August #26 : Working Girls - by Pat Califia

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Cyndi Potete's Fire and Rain

Good Morning, Nashville

Loving Las Vegas

Down and Out, in Nashville

Out Out Damned Spot

You've Got the Power...If You Use It

POZ Picks

Lovable Bugs

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Good Taste Restored

Treating off the Beaten Path

Not Dead Yet

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Viva la Vagina

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Married With Children

Buyers Clubs Near and Far

Working Girls

The View From Here

Don't Adjust Your Set

Good Clean Fun



Most Popular Lessons

The HIV Life Cycle

Shingles

Herpes Simplex Virus

Syphilis & Neurosyphilis

Treatments for Opportunistic Infections (OIs)

What is AIDS & HIV?

Hepatitis & HIV


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August 1997

Working Girls

by Pat Califia

Nevada's prostitutes can get licensed, tested and taxed

Mention Las Vegas and most people imagine a neon-lit nightlife paradise with easy access to two usually illicit pleasures: Gambling and prostitution. But in fact, commercial sex is illegal in Clark and Washoe counties, home of Las Vegas and Reno, respectively. However, counties with fewer than 200,000 people can license prostitution, making Nevada unique among the 50 states. Horny newcomers have glamorous fantasies of elegant Victorian bordellos, but Nevada's brothels are strictly utilitarian. The Mustang Ranch aesthetic springs from the trailer park, not Miss Kitty's saloon.

The number of legal whorehouses in Nevada ranges between 30 and 40. George Flint, president of the Nevada Brothel Association, describes working conditions in glowing terms. Because of strict health screening, the regular HIV testing of the sex workers and regulations mandating the use of condoms, the rate of disease transmission is close to zero. "If you've proven yourself to be a good earner, you can set whatever rules you want," Flint says.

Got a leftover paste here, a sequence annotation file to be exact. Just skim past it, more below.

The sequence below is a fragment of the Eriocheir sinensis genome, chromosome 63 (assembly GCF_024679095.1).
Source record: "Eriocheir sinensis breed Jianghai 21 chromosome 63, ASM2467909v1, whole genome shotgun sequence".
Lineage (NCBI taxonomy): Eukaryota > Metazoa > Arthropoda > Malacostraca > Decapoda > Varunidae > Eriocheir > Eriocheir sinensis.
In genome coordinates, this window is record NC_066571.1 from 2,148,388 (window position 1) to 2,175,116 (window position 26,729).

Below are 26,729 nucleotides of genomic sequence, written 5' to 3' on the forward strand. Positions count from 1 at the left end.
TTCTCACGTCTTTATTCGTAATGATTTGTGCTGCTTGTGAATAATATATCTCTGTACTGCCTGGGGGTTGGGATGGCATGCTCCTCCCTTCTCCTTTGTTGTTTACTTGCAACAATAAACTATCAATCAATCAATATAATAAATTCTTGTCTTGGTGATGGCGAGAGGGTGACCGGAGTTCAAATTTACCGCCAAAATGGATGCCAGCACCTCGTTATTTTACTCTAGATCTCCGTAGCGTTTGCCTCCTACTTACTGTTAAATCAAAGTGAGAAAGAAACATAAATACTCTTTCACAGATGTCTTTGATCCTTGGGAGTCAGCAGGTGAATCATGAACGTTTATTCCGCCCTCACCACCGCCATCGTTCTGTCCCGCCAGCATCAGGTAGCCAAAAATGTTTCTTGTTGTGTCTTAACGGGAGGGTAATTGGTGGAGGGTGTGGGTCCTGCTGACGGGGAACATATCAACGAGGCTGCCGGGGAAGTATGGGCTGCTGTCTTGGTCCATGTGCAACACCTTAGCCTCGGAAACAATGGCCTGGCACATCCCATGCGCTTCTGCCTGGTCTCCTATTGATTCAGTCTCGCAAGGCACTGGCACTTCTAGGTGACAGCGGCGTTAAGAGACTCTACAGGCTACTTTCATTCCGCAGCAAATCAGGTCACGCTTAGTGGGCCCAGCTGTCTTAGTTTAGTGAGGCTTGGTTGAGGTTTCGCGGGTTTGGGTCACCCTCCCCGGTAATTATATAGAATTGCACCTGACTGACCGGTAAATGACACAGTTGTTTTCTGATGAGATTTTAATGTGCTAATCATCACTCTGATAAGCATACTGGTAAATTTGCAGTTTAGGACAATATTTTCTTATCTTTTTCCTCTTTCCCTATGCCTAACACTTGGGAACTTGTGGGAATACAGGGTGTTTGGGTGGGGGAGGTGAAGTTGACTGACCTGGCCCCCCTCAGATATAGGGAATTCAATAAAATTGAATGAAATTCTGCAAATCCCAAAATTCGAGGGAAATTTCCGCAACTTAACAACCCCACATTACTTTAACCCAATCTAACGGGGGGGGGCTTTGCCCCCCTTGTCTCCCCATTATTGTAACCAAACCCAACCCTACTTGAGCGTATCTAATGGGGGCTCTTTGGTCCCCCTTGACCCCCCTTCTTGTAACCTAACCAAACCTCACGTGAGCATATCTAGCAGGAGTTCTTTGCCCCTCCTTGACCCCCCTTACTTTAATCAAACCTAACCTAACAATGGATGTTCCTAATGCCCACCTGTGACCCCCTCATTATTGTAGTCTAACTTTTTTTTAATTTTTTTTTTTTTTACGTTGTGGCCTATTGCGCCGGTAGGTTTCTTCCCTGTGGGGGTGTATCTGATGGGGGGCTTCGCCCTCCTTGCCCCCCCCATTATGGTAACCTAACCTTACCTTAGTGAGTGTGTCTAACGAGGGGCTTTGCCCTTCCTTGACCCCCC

But women who have worked in these establishments are less enthusiastic. A typical shift is a three-week stint with no days off, 12 hours on weekdays and 14 on Fridays and Saturdays. Management takes half of what "the girls" bring in; many also charge workers for room, board and even condoms. Prostitutes pay for their own health insurance; there are no disability benefits or retirement funds. According to former legal prostitute Laura Anderson, brothel owners' control over prostitutes extends to the pettiest things. "We weren't allowed to read books while waiting for customers in the parlor," she says. Anderson characterizes the much-ballyhooed STD testing as "rushed, inadequate exams at inflated prices." She calls the legal-brothel system "third-party management with no other options. Until the needs of prostitutes are included in any scheme legitimizing our profession, many of us will choose to work illegally rather than sacrifice freedom, privacy and control over our bodies."

Nevada's licensed whorehouses have succeeded in drastically reducing the risk of workers or clients getting HIV and other STDs. Ken Adams, the state's AIDS program manager, says no legal sex worker has ever tested positive for HIV. Yet if a brothel worker were to seroconvert, she would not only be fired but blacklisted. It's a felony in Nevada to solicit paid sex if you are HIV positive.

The fact that prostitution is illegal in Reno and Las Vegas doesn't mean it is nonexistent. Clark County spends at least $1 million a year in a vain attempt to eliminate illegal commercial sex. Legal-brothel license fees generate Story County's entire operating funds, and in Lyon County, four brothels entirely support the county hospital. It seems everybody's out to skim what they can off the top of a working girl's income.

Yet even radical sex workers willing to accept a degree of state regulation say this system is no model for humanizing the sex industry. Christine Beatty, a former street hooker and a member of the San Francisco Task Force on Prostitution, says, "Unregulated decriminalization will not happen, so those who call for it are wasting their time." Beatty believes that "some hookers wouldn't mind some regulation, but even she would not be caught dead in a Nevada brothel.




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